Darlinghurst Courthouse was aligned to face directly onto Oxford Street, and became the defining feature of the entire space on the top of Darlinghurst Hill. Even before it was finished, it had been used as a church by people living along the South Head Road. It had also served as the venue for other community functions, such as the town’s annual St Patrick’s Ball, a ‘gay and festive scene’ attended by some 300 to 400 people in 1840.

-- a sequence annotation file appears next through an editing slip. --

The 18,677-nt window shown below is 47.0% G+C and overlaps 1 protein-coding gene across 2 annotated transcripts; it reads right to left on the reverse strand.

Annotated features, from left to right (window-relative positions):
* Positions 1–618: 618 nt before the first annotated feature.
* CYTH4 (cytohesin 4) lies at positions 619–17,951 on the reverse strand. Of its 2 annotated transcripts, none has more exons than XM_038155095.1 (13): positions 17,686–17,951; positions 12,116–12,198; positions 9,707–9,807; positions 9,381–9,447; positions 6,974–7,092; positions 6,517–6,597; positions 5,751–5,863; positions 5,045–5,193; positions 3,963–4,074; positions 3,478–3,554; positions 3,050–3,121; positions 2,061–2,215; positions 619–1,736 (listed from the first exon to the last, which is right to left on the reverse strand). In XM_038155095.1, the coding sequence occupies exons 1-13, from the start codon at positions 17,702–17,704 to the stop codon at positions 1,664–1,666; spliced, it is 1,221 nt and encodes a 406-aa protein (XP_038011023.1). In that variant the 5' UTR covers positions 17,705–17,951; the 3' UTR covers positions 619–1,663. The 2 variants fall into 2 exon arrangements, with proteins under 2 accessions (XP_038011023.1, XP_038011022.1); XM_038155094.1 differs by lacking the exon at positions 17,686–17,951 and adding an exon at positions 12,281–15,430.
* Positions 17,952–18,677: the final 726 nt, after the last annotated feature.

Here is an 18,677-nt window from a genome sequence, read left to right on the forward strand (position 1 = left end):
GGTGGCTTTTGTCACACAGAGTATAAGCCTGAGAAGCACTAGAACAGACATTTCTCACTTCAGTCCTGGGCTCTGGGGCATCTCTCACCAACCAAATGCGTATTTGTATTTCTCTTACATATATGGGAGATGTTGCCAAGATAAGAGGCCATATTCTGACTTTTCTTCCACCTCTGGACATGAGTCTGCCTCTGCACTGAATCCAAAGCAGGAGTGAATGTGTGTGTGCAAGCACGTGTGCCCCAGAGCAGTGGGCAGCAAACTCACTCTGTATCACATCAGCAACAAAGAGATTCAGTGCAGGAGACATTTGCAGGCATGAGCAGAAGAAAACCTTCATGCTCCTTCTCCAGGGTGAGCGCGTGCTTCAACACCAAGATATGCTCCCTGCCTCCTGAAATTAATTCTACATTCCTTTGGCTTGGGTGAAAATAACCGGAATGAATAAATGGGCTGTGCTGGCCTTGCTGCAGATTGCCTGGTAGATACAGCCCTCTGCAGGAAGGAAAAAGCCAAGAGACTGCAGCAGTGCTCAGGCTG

While the courthouse redefined the streetscape at Darlinghurst Hill, it also brought with it greater regulation of the street itself. For instance, one of the enduring problems in mid-nineteenth-century Sydney was the abundance of animals on the streets. All manner of beasts from goats to cows, and literally hundreds of dogs, could be seen even on the city’s busiest streets. Along the South Head Road, cattle had for years wandered, seemingly at random, onto neighbouring land. This continued even after the courthouse was built, so that in the 1840s there were still cows grazing under the very pillars that were meant to denote law, order and authority. The irony of the lawyers and judges and the whole paraphernalia of the law – the wigs, gowns, leather-bound tomes – keeping such bovine company was no doubt appreciated by the lower orders, many of whom frequently found themselves before this very court. Eventually the matter was taken in hand by fencing off the courthouse in 1849 and imposing more stringent regulation of people who kept animals and used the road.